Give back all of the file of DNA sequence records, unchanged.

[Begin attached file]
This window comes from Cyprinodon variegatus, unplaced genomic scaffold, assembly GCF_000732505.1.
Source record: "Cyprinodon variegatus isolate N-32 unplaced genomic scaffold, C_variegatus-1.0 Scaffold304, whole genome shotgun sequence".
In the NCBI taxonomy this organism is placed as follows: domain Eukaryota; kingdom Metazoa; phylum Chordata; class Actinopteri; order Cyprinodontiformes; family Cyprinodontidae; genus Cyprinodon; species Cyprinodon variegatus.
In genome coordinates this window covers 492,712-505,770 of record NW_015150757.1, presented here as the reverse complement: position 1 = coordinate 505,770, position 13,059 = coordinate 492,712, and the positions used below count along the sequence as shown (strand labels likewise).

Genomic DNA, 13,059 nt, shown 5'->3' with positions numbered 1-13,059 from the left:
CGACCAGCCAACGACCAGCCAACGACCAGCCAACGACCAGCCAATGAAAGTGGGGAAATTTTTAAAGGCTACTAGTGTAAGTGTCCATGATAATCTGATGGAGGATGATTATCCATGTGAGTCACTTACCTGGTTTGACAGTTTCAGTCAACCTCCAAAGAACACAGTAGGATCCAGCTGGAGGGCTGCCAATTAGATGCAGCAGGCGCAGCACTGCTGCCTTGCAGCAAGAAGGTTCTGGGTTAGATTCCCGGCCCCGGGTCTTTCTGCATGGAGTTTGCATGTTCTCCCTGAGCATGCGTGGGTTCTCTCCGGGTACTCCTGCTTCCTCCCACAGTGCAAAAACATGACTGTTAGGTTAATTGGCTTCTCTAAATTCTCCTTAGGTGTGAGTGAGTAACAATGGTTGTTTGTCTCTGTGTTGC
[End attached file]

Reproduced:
This window comes from Cyprinodon variegatus, unplaced genomic scaffold, assembly GCF_000732505.1.
Source record: "Cyprinodon variegatus isolate N-32 unplaced genomic scaffold, C_variegatus-1.0 Scaffold304, whole genome shotgun sequence".
In the NCBI taxonomy this organism is placed as follows: domain Eukaryota; kingdom Metazoa; phylum Chordata; class Actinopteri; order Cyprinodontiformes; family Cyprinodontidae; genus Cyprinodon; species Cyprinodon variegatus.
In genome coordinates this window covers 492,712-505,770 of record NW_015150757.1, presented here as the reverse complement: position 1 = coordinate 505,770, position 13,059 = coordinate 492,712, and the positions used below count along the sequence as shown (strand labels likewise).

Genomic DNA, 13,059 nt, shown 5'->3' with positions numbered 1-13,059 from the left:
CGACCAGCCAACGACCAGCCAACGACCAGCCAACGACCAGCCAATGAAAGTGGGGAAATTTTTAAAGGCTACTAGTGTAAGTGTCCATGATAATCTGATGGAGGATGATTATCCATGTGAGTCACTTACCTGGTTTGACAGTTTCAGTCAACCTCCAAAGAACACAGTAGGATCCAGCTGGAGGGCTGCCAATTAGATGCAGCAGGCGCAGCACTGCTGCCTTGCAGCAAGAAGGTTCTGGGTTAGATTCCCGGCCCCGGGTCTTTCTGCATGGAGTTTGCATGTTCTCCCTGAGCATGCGTGGGTTCTCTCCGGGTACTCCTGCTTCCTCCCACAGTGCAAAAACATGACTGTTAGGTTAATTGGCTTCTCTAAATTCTCCTTAGGTGTGAGTGAGTAACAATGGTTGTTTGTCTCTGTGTTGC